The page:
It's a common enough gambit in science fiction. Humans come across a race of aliens that appear to be entirely alike and yet one group of said aliens subordinates the other, visiting violence upon their persons, denigrating them openly and without social or legal consequence, humiliating them at every turn. The humans inquire why certain of the aliens are subjected to such degradation when there are no discernible differences among the entire race of aliens, at least from the human point of view. The aliens then explain that the subordinated group all share some minor trait (say the left nostril is oh-so-slightly larger than the right while the "superior" group all have slightly enlarged right nostrils)—something thatm from the human vantage pointm is utterly ridiculous. This minor difference not only explains but, for the alien understanding, justifies the inequitable treatment, even the enslavement of the subordinate group. And there you have the quandary of Otherness in a nutshell.

Keep reading... Show less

A 1996 classic, Shawn Colvin's album of mature pop is also one of best break-up albums, comparable lyrically and musically to Joni Mitchell's Hejira and Bob Dylan's Blood on the Tracks.

When pop-folksinger Shawn Colvin released A Few Small Repairs in 1996, the music world was ripe for an album of sharp, catchy songs by a female singer-songwriter. Lilith Fair, the tour for women in the music, would gross $16 million in 1997. Colvin would be a main stage artist in all three years of the tour, playing alongside Liz Phair, Suzanne Vega, Sheryl Crow, Sarah McLachlan, Meshell Ndegeocello, Joan Osborne, Lisa Loeb, Erykah Badu, and many others. Strong female artists were not only making great music (when were they not?) but also having bold success. Alanis Morissette's Jagged Little Pill preceded Colvin's fourth recording by just 16 months.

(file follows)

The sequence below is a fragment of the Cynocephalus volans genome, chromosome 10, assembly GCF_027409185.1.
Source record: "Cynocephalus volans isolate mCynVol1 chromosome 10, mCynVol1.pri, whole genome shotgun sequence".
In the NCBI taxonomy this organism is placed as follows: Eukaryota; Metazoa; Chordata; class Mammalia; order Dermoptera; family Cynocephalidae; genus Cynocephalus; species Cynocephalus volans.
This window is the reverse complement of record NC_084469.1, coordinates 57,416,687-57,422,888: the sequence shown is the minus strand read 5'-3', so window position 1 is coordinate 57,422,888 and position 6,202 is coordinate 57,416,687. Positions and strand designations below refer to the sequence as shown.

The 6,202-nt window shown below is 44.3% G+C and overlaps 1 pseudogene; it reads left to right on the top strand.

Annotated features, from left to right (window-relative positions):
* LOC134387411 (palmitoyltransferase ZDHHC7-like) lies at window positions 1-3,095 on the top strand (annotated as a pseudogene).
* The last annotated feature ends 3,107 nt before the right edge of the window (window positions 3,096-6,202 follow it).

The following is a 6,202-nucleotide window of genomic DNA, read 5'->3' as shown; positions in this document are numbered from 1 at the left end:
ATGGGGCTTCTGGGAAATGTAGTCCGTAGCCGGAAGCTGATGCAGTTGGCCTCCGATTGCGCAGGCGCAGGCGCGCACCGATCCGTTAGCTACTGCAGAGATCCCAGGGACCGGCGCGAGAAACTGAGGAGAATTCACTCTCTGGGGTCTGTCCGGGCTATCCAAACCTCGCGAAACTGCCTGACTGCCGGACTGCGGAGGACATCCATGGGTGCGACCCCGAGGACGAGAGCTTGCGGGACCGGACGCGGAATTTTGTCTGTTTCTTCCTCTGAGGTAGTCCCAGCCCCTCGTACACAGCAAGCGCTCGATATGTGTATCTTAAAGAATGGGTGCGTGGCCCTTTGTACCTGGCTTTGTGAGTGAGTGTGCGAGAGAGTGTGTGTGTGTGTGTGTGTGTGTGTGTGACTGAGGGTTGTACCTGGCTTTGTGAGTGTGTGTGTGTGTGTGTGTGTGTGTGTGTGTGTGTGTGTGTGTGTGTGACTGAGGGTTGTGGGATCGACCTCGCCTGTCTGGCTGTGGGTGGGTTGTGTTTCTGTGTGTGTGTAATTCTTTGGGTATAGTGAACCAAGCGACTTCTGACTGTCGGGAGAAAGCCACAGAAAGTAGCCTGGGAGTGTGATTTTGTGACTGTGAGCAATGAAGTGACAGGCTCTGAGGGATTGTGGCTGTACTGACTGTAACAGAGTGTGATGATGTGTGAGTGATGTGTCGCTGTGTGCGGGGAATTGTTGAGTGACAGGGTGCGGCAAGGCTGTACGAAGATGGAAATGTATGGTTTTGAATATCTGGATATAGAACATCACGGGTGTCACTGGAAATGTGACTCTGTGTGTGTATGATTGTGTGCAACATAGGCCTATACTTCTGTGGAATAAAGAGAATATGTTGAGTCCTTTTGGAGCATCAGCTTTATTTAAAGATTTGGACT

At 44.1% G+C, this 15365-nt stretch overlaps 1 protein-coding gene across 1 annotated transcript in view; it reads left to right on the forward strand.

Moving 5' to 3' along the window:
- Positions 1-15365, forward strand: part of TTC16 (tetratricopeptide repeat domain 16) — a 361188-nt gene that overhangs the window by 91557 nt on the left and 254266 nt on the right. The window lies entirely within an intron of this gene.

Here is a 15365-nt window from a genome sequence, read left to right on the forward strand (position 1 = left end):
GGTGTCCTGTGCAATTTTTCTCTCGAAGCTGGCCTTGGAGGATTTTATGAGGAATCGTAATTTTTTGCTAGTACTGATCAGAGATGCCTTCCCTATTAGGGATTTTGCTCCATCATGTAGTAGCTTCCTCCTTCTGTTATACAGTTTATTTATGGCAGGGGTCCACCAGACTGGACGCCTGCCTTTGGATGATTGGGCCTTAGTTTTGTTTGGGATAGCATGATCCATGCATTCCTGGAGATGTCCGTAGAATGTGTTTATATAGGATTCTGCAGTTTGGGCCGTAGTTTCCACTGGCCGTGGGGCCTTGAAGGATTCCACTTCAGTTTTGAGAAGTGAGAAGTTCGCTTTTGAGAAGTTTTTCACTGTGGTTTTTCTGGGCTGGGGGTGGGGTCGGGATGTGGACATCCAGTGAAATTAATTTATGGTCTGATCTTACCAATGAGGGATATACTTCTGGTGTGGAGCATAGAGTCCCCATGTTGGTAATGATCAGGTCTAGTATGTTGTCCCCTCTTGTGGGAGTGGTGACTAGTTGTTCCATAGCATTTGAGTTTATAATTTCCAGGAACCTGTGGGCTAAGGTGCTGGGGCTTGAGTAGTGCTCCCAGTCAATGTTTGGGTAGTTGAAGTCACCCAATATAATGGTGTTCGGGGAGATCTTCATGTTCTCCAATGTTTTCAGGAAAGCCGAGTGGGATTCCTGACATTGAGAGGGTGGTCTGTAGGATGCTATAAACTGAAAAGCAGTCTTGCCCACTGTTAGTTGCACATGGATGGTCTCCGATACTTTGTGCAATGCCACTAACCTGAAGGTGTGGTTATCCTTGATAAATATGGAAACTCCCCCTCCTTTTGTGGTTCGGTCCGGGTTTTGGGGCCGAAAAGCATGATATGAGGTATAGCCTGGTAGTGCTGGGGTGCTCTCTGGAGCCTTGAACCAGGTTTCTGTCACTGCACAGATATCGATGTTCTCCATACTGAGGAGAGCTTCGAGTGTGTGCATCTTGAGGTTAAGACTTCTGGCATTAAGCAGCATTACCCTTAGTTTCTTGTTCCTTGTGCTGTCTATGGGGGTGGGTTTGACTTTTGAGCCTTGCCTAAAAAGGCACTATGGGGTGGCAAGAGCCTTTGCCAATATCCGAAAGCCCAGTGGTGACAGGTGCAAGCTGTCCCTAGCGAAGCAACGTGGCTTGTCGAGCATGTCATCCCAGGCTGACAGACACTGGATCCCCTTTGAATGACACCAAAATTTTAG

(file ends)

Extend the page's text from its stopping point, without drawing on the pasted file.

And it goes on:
Keep reading... Show less

Frank Miller locates our tragedy and warps it into his own brutal beauty.

In terms of continuity, the so-called promotion of this entry as Miller's “third" in the series is deceptively cryptic. Miller's mid-'80s limited series The Dark Knight Returns (or DKR) is a “Top 5 All-Time" graphic novel, if not easily “Top 3". His intertextual and metatextual themes resonated then as they do now, a reason this source material was “go to" for Christopher Nolan when he resurrected the franchise for Warner Bros. in the mid-00s. The sheer iconicity of DKR posits a seminal work in the artist's canon, which shares company with the likes of Sin City, 300, and an influential run on Daredevil, to name a few.

Keep reading... Show less
Pop Ten
Mixed Media
PM Picks

© 1999-2017 All rights reserved.
Popmatters is wholly independently owned and operated.